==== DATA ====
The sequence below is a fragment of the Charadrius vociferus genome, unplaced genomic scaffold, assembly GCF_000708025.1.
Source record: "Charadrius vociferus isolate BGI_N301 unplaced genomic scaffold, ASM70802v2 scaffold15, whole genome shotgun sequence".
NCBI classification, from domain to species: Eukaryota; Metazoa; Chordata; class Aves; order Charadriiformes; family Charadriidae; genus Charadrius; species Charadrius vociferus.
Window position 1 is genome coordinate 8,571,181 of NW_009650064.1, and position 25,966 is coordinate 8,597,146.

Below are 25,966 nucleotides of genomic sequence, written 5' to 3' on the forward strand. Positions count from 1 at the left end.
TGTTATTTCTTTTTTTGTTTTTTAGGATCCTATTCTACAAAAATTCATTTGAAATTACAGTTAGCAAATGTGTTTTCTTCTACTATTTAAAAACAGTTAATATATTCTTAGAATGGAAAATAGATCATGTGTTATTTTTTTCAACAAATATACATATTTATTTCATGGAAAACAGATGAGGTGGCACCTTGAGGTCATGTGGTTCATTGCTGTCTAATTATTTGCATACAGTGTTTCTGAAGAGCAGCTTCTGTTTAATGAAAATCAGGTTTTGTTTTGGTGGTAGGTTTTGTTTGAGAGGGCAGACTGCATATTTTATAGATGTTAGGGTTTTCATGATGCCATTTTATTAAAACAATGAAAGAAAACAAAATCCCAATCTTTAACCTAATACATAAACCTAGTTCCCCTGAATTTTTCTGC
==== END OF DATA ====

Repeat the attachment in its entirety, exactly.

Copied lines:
The sequence below is a fragment of the Charadrius vociferus genome, unplaced genomic scaffold, assembly GCF_000708025.1.
Source record: "Charadrius vociferus isolate BGI_N301 unplaced genomic scaffold, ASM70802v2 scaffold15, whole genome shotgun sequence".
NCBI classification, from domain to species: Eukaryota; Metazoa; Chordata; class Aves; order Charadriiformes; family Charadriidae; genus Charadrius; species Charadrius vociferus.
Window position 1 is genome coordinate 8,571,181 of NW_009650064.1, and position 25,966 is coordinate 8,597,146.

Below are 25,966 nucleotides of genomic sequence, written 5' to 3' on the forward strand. Positions count from 1 at the left end.
TGTTATTTCTTTTTTTGTTTTTTAGGATCCTATTCTACAAAAATTCATTTGAAATTACAGTTAGCAAATGTGTTTTCTTCTACTATTTAAAAACAGTTAATATATTCTTAGAATGGAAAATAGATCATGTGTTATTTTTTTCAACAAATATACATATTTATTTCATGGAAAACAGATGAGGTGGCACCTTGAGGTCATGTGGTTCATTGCTGTCTAATTATTTGCATACAGTGTTTCTGAAGAGCAGCTTCTGTTTAATGAAAATCAGGTTTTGTTTTGGTGGTAGGTTTTGTTTGAGAGGGCAGACTGCATATTTTATAGATGTTAGGGTTTTCATGATGCCATTTTATTAAAACAATGAAAGAAAACAAAATCCCAATCTTTAACCTAATACATAAACCTAGTTCCCCTGAATTTTTCTGC